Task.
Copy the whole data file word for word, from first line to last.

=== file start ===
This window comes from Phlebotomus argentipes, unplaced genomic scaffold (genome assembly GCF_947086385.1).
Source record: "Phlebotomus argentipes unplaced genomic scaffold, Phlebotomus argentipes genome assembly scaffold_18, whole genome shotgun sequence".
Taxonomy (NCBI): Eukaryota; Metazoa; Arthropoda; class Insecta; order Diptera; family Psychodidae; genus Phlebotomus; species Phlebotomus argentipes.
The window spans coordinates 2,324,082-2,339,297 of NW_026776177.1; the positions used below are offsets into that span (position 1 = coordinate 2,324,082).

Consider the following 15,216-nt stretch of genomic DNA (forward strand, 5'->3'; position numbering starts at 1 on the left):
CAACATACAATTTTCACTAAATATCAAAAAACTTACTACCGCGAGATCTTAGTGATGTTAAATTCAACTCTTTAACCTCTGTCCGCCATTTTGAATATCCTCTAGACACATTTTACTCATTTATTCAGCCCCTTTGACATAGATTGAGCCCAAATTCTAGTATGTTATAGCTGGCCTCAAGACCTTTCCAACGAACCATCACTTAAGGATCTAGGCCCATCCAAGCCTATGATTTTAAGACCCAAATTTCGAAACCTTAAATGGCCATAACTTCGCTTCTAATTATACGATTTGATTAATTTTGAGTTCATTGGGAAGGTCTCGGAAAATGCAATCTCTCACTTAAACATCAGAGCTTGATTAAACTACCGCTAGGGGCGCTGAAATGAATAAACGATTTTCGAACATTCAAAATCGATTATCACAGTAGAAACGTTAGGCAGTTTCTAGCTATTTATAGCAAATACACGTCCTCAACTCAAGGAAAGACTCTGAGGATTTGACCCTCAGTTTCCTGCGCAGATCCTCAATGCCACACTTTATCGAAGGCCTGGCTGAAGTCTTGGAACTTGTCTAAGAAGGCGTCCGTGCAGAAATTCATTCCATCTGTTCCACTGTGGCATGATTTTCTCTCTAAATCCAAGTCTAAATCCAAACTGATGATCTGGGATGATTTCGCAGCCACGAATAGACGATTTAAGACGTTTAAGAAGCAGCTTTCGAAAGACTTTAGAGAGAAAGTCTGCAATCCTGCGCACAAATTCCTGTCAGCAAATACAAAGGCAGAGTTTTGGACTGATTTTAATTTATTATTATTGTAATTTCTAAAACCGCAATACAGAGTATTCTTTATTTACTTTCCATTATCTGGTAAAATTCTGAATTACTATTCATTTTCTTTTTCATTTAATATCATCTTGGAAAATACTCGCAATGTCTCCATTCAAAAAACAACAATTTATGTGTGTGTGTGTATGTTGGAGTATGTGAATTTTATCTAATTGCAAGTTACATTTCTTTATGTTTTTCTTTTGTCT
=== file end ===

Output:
This window comes from Phlebotomus argentipes, unplaced genomic scaffold (genome assembly GCF_947086385.1).
Source record: "Phlebotomus argentipes unplaced genomic scaffold, Phlebotomus argentipes genome assembly scaffold_18, whole genome shotgun sequence".
Taxonomy (NCBI): Eukaryota; Metazoa; Arthropoda; class Insecta; order Diptera; family Psychodidae; genus Phlebotomus; species Phlebotomus argentipes.
The window spans coordinates 2,324,082-2,339,297 of NW_026776177.1; the positions used below are offsets into that span (position 1 = coordinate 2,324,082).

Consider the following 15,216-nt stretch of genomic DNA (forward strand, 5'->3'; position numbering starts at 1 on the left):
CAACATACAATTTTCACTAAATATCAAAAAACTTACTACCGCGAGATCTTAGTGATGTTAAATTCAACTCTTTAACCTCTGTCCGCCATTTTGAATATCCTCTAGACACATTTTACTCATTTATTCAGCCCCTTTGACATAGATTGAGCCCAAATTCTAGTATGTTATAGCTGGCCTCAAGACCTTTCCAACGAACCATCACTTAAGGATCTAGGCCCATCCAAGCCTATGATTTTAAGACCCAAATTTCGAAACCTTAAATGGCCATAACTTCGCTTCTAATTATACGATTTGATTAATTTTGAGTTCATTGGGAAGGTCTCGGAAAATGCAATCTCTCACTTAAACATCAGAGCTTGATTAAACTACCGCTAGGGGCGCTGAAATGAATAAACGATTTTCGAACATTCAAAATCGATTATCACAGTAGAAACGTTAGGCAGTTTCTAGCTATTTATAGCAAATACACGTCCTCAACTCAAGGAAAGACTCTGAGGATTTGACCCTCAGTTTCCTGCGCAGATCCTCAATGCCACACTTTATCGAAGGCCTGGCTGAAGTCTTGGAACTTGTCTAAGAAGGCGTCCGTGCAGAAATTCATTCCATCTGTTCCACTGTGGCATGATTTTCTCTCTAAATCCAAGTCTAAATCCAAACTGATGATCTGGGATGATTTCGCAGCCACGAATAGACGATTTAAGACGTTTAAGAAGCAGCTTTCGAAAGACTTTAGAGAGAAAGTCTGCAATCCTGCGCACAAATTCCTGTCAGCAAATACAAAGGCAGAGTTTTGGACTGATTTTAATTTATTATTATTGTAATTTCTAAAACCGCAATACAGAGTATTCTTTATTTACTTTCCATTATCTGGTAAAATTCTGAATTACTATTCATTTTCTTTTTCATTTAATATCATCTTGGAAAATACTCGCAATGTCTCCATTCAAAAAACAACAATTTATGTGTGTGTGTGTATGTTGGAGTATGTGAATTTTATCTAATTGCAAGTTACATTTCTTTATGTTTTTCTTTTGTCT